What the American Academy of
Pediatrics says about spanking
The Academy's position:
A scan of the American Academy of Pediatrics (APP) web site recommends
a number of techniques for disciplining children:
Withholding privileges, and
Time outs. 6
On the other hand:
They strongly recommend against the use of
physical punishment as a form of child discipline. Spanking might make the parent less
frustrated; it might cause the child to stop an undesirable behavior. But they
regard it as "...the least effective way to discipline." 1
They list some of the negative side effects of spanking:
It may seem to work at the moment, but it is no more effective in changing
behavior than a time-out.
Spanking increases children's aggression and anger instead of teaching
Parents may intend to stay calm but often do not, and regret their actions
Because most parents do not want to spank, they are less likely to be
Spanking makes other consequences less effective, such as those used at child
care or school. Gradually, even spanking loses its impact.
Spanking can lead to physical struggles and even escalate to the point of
harming the child.
Children who continue to be spanked are more likely to be depressed, use
alcohol, have more anger, hit their own children, approve of and hit their
spouses, and engage in crime and violence as adults.
These results make sense since spanking teaches the child that causing others
pain is justified to control them?even with those they love.
[Emphasis added by us]
In their book "Caring for Your School-Age
Child: Ages 5 to 12, " they suggest that spanking:
Emotionally harms the child.
Emotionally harms the parent.
Can cause physical harm.
Teaches the child that might makes right -- that the use of violence is a
valid way to handle conflicts.
"...interferes with the development of trust, a sense of security,
and effective communication"between parent and child. 2
In their "Tips for a Healthier New Year"
news release they suggest that parents:
"Prevent violence by
setting good examples: Hitting, slapping and spanking teaches children that
it is acceptable to hit other people to solve problems. Non-physical forms
of discipline work better in the long run. Remember that words can hurt too."
In their policy statement: "Guidance for
Effective Discipline," they define spanking as: "striking a
child with an open hand on the buttocks or extremities with the
intention of modifying behavior without causing physical injury."
Other methods of corporal punishment, including striking a child with a rod, belt, or other object
are "...unacceptable and may be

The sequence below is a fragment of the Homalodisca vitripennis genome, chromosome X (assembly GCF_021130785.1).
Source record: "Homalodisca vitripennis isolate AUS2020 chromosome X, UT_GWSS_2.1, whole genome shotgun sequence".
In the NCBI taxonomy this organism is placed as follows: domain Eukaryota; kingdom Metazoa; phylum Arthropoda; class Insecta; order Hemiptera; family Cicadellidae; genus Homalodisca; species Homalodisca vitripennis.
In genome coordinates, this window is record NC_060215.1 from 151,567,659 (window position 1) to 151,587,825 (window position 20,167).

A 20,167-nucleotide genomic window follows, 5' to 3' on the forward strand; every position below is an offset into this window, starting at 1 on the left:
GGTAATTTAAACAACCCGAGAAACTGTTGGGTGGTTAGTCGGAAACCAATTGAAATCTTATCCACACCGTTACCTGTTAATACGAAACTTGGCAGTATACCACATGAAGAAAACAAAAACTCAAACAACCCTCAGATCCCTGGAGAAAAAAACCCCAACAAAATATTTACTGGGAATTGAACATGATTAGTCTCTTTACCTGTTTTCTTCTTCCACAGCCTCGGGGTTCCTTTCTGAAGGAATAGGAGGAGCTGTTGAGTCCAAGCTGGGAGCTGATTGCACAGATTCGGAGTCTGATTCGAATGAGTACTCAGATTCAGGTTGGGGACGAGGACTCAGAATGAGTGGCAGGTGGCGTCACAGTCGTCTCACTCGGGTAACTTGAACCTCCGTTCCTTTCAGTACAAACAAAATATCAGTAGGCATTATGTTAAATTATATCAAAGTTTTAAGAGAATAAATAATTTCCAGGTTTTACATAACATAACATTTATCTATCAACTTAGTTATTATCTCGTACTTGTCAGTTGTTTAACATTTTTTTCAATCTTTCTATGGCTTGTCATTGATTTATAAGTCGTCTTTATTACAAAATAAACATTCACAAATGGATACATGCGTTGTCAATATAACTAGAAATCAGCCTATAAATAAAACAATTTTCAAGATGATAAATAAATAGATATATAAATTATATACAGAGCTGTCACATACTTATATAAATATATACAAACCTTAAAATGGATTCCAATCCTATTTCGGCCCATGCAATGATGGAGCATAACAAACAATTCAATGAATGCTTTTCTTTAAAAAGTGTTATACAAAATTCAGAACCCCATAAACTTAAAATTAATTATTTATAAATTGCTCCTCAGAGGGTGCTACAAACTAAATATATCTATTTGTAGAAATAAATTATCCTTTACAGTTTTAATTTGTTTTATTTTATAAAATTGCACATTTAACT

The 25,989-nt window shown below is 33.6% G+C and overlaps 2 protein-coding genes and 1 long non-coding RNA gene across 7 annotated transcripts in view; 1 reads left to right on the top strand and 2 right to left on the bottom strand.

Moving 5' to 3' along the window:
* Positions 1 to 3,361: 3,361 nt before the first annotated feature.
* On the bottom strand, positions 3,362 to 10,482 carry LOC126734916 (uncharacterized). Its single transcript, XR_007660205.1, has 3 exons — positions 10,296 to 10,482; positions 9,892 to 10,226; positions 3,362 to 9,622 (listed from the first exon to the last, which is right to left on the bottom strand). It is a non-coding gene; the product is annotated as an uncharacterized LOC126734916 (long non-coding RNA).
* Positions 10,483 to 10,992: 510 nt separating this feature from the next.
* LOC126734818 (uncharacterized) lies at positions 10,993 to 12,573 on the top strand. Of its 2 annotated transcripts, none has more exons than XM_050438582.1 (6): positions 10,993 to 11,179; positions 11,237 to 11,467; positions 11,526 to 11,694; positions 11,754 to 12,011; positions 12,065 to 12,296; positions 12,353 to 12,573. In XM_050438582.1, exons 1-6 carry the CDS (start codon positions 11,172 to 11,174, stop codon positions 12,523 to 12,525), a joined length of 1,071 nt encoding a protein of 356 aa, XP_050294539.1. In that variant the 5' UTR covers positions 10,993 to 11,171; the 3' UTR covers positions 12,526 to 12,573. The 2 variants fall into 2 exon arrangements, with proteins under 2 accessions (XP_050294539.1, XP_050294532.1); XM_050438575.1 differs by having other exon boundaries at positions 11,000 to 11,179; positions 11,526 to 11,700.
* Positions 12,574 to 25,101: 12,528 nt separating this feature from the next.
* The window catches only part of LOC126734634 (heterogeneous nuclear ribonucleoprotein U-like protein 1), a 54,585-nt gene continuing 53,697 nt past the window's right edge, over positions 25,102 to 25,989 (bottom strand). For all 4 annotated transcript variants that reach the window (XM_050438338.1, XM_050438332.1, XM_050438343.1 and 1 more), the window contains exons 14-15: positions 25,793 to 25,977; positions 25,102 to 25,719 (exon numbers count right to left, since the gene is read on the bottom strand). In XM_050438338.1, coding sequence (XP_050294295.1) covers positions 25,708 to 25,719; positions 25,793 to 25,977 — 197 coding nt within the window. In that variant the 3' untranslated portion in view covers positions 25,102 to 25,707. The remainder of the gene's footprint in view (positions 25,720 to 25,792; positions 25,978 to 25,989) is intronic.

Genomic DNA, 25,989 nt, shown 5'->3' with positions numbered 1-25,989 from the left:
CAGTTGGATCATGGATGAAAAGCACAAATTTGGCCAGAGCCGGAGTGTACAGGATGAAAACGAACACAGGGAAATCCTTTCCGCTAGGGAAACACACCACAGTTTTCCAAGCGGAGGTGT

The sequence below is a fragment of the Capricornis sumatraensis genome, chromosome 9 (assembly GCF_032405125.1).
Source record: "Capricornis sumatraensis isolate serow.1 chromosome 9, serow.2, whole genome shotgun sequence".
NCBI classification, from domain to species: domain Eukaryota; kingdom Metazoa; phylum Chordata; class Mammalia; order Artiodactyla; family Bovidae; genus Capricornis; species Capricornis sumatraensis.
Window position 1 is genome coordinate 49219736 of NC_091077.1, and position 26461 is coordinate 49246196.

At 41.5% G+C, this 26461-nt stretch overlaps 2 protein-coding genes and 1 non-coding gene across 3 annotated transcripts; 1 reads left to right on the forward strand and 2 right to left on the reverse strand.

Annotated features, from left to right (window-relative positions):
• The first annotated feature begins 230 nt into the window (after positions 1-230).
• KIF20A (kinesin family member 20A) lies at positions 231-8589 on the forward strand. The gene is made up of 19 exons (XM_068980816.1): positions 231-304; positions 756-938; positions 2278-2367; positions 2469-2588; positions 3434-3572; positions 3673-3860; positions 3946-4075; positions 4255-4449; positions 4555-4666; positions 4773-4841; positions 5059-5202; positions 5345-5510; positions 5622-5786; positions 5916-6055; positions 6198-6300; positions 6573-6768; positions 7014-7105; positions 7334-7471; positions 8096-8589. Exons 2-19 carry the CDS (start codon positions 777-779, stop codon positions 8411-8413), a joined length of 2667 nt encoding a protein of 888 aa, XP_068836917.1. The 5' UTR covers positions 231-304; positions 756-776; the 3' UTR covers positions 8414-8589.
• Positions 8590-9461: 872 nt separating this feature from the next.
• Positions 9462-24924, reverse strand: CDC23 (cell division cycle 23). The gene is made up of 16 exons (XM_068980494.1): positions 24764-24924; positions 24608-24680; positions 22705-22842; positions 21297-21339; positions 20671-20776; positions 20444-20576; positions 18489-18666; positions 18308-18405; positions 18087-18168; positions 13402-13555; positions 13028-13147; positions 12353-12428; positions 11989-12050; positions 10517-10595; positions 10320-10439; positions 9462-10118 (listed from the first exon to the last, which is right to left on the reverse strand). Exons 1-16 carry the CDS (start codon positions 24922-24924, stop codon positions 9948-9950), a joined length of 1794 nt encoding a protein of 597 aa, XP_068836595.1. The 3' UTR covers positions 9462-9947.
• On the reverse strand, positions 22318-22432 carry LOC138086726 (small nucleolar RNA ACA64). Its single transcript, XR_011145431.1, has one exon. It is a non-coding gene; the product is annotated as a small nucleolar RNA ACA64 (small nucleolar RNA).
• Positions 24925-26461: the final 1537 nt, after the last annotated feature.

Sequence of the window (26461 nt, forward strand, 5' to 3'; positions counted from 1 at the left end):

dangerous to the health and well-being of the child."
suggest that the effectiveness of spanking as a method of disciplining a
child diminishes over time. The only way to maintain its effectiveness is to
increase the level of the pain inflicted. This can rapidly escalate into abuse.
The chance of causing physical injury increases with children under 18
months of age,
Young children, under 18 months may not be able to connect the
punishment with the behavior.
"...repeated spanking may cause agitated, aggressive behavior in the
Spanking has been linked to increase aggression in children of preschool and school
Positions taken by members of the Academy:
Between 1997-OCT and 1998-MAR, the Academy conduced a mail survey to
1,629 active members, selected at random from their membership lists. They
obtained a response rate of 62% which is unusually high for this type of survey.
"The survey defined corporal punishment as 'the use of spanking as a form of
discipline. It does not include hitting, beating or other actions that might be
considered child abuse'." 5
31.4% were completely opposed to the use of corporal punishment.
53.4% generally oppose corporal punishment, but feel that an occasional
spanking under certain circumstances can be effective.
13.6% favor the limited use of corporal punishment.
1.5% were unsure.
When asked whether "Pediatricians must try to eliminate the practice of
spanking as a form of discipline:"
20% were unsure. 4
When asked about their methods of disciplining their own children:
35% used spanking as one form of discipline.
Fewer than 1% said that spanking was their most common disciplinary
Entering the search word spanking into
search engine of the AAP's web site at http://www.aap.org returned
155 results as of 2009-MAY-30.
Some of them link to interesting reports on long term studies of the
relationship between spanking and behavioral problems later in life.
The following information sources were used to prepare and update the above
essay. The hyperlinks are not necessarily still active today.
Policy Statement: Guidance for Effective Discipline," Committee on
Psychosocial Aspects of Child and Family Health, Pediatrics, Vol 101, #4,
1988-APR-4. Online at:
http://aappolicy.aappublications.org/ This policy was reaffirmed on
"Periodic Survey of Fellows. AAP survey on corporal punishment reveals
divergent views," Division of Child Health Research, AAP, at:
"Parenting Corner Q&A: Discipline," American Academy of Pediatrics,